A day after the White House blocked the formal publication by the Food & Drug Administration of updated safety guideline for any emergency approval of a coronavirus vaccine, the agency “informally” published this standards in briefing documents posted on the FDA website.
The most important item: The FDA said vaccine makers should follow vaccine trial participants for at least two months to rule out safety issues before seeking emergency approval. That requirement pretty much puts an end to the Trump administration’s dreams of an approved vaccine before the November 3 elections. President Donald Trump has repeatedly insisted a vaccine could be authorized before Election Day. On Monday the President said vaccines are coming “momentarily,” in a video recorded after he returned to the White House.
Former FDA officials and public health experts have warned that the FDA would slow uptake of any approved vaccine if a significant portion of the U.S. population concluded a vaccine was being rushed out for political reasons.
In blocking the formal publication of the guidelines on Monday the White House had argued that there was “no clinical or medical reason” for the requirement of a 2-month safety review period.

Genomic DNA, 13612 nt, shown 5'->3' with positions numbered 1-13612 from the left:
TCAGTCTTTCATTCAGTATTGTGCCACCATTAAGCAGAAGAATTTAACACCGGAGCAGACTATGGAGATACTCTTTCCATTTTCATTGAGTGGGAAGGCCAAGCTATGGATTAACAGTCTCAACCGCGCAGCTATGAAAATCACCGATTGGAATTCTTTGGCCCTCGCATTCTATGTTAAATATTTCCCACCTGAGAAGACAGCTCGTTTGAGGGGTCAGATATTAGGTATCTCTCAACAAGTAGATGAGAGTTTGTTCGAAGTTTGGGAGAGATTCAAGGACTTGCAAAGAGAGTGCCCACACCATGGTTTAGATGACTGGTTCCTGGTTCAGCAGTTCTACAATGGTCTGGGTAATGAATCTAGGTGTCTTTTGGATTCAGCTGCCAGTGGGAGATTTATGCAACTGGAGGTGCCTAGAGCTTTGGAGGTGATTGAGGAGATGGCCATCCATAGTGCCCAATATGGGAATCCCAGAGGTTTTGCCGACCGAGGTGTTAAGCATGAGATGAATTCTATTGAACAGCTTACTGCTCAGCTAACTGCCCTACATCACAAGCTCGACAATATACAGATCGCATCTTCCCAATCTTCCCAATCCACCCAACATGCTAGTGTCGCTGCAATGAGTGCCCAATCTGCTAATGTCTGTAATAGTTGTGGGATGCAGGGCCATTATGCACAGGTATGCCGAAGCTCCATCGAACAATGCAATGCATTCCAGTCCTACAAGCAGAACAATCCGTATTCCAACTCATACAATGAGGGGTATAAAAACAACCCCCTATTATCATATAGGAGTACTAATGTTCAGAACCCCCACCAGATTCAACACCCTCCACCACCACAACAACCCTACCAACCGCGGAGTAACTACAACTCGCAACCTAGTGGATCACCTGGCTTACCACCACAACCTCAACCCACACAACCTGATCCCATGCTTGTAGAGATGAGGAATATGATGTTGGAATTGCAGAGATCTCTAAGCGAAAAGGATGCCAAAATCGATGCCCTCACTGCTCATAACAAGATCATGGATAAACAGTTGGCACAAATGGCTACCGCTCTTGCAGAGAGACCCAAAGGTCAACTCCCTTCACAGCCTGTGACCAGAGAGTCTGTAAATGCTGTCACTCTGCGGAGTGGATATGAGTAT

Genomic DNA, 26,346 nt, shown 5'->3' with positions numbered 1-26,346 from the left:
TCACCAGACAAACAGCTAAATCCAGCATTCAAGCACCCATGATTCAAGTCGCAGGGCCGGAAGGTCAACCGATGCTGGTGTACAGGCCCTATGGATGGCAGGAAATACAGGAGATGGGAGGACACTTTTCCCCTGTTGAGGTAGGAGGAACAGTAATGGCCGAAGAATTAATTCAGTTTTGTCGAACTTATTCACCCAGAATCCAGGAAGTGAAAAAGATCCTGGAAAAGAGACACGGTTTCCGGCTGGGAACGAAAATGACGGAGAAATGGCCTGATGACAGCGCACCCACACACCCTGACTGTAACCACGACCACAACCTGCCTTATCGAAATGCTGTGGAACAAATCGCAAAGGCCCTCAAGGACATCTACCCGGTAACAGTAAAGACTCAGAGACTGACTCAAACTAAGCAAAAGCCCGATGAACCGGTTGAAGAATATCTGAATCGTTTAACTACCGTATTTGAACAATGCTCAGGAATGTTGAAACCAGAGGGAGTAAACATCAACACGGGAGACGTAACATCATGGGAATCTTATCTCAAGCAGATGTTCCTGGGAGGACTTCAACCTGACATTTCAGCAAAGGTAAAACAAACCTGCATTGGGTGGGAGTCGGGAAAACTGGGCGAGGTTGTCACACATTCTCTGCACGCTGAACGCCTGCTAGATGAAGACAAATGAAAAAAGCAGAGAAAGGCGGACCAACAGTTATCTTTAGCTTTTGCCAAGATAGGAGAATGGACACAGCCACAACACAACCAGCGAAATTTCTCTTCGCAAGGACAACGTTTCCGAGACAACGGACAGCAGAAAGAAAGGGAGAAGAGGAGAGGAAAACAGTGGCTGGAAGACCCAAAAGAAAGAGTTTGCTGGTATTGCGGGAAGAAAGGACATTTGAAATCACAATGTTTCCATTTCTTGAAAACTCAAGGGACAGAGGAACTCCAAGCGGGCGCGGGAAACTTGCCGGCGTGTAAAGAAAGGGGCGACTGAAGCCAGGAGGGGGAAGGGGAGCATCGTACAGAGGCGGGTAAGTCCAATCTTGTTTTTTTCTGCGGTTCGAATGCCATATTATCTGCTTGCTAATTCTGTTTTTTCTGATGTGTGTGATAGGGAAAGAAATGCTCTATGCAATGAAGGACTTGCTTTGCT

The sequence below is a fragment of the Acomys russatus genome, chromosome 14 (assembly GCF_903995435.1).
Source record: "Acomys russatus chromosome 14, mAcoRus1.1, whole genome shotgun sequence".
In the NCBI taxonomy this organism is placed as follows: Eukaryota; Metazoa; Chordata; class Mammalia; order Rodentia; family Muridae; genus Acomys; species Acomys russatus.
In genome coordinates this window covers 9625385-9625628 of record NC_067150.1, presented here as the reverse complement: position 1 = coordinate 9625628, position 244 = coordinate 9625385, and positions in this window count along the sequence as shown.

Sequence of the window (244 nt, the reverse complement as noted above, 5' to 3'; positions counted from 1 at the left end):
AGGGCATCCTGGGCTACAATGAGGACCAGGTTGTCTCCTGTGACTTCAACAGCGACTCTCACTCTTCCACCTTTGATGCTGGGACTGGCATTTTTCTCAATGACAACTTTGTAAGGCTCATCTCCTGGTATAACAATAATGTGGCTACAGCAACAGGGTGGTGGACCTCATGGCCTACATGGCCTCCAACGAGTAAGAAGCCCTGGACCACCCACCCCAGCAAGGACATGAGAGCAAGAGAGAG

The FDA tucked the updated guidelines into a memo posted ahead of an October 22 meeting of its outside vaccine advisory panel. The memo makes it clear that the FDA plans to impose the longer safety review standards for any vaccine seeking an emergency use approval. To meet the FDA’s guidelines, companies would need to submit two months of follow-up from half of their trial participants after they receive their last vaccine dose to show there are no major side effects or health problems. The FDA has already communicated its expectations to drug companies now running trials, an FDA spokesperson said today. “The companies know what we’re expecting,” said Dr. Peter Marks, the head of FDA’s vaccine division, in interview last week.